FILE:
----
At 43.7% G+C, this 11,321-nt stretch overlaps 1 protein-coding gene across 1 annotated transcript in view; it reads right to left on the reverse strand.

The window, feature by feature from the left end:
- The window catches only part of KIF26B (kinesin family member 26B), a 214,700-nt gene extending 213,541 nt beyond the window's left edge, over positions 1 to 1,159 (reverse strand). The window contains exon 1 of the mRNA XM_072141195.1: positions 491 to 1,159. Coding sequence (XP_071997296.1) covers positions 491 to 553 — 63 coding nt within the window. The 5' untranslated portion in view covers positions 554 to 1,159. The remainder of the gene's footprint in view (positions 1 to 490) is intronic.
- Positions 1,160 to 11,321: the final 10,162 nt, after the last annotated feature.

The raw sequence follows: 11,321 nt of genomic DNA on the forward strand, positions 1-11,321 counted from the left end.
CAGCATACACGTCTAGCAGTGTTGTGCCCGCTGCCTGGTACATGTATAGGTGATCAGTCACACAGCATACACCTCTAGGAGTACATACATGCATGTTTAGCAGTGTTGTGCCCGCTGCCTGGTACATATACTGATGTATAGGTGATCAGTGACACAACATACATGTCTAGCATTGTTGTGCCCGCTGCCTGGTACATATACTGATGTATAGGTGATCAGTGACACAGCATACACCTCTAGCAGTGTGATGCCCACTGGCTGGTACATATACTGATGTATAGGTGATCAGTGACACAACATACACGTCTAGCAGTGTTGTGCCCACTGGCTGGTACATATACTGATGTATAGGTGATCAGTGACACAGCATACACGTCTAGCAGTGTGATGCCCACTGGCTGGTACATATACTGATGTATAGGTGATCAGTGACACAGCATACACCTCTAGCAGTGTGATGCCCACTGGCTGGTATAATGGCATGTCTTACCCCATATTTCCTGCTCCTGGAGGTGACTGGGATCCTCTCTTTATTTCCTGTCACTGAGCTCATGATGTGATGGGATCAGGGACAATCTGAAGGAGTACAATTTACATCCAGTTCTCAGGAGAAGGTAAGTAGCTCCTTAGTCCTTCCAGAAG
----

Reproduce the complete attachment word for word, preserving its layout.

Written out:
At 43.7% G+C, this 11,321-nt stretch overlaps 1 protein-coding gene across 1 annotated transcript in view; it reads right to left on the reverse strand.

The window, feature by feature from the left end:
- The window catches only part of KIF26B (kinesin family member 26B), a 214,700-nt gene extending 213,541 nt beyond the window's left edge, over positions 1 to 1,159 (reverse strand). The window contains exon 1 of the mRNA XM_072141195.1: positions 491 to 1,159. Coding sequence (XP_071997296.1) covers positions 491 to 553 — 63 coding nt within the window. The 5' untranslated portion in view covers positions 554 to 1,159. The remainder of the gene's footprint in view (positions 1 to 490) is intronic.
- Positions 1,160 to 11,321: the final 10,162 nt, after the last annotated feature.

The raw sequence follows: 11,321 nt of genomic DNA on the forward strand, positions 1-11,321 counted from the left end.
CAGCATACACGTCTAGCAGTGTTGTGCCCGCTGCCTGGTACATGTATAGGTGATCAGTCACACAGCATACACCTCTAGGAGTACATACATGCATGTTTAGCAGTGTTGTGCCCGCTGCCTGGTACATATACTGATGTATAGGTGATCAGTGACACAACATACATGTCTAGCATTGTTGTGCCCGCTGCCTGGTACATATACTGATGTATAGGTGATCAGTGACACAGCATACACCTCTAGCAGTGTGATGCCCACTGGCTGGTACATATACTGATGTATAGGTGATCAGTGACACAACATACACGTCTAGCAGTGTTGTGCCCACTGGCTGGTACATATACTGATGTATAGGTGATCAGTGACACAGCATACACGTCTAGCAGTGTGATGCCCACTGGCTGGTACATATACTGATGTATAGGTGATCAGTGACACAGCATACACCTCTAGCAGTGTGATGCCCACTGGCTGGTATAATGGCATGTCTTACCCCATATTTCCTGCTCCTGGAGGTGACTGGGATCCTCTCTTTATTTCCTGTCACTGAGCTCATGATGTGATGGGATCAGGGACAATCTGAAGGAGTACAATTTACATCCAGTTCTCAGGAGAAGGTAAGTAGCTCCTTAGTCCTTCCAGAAG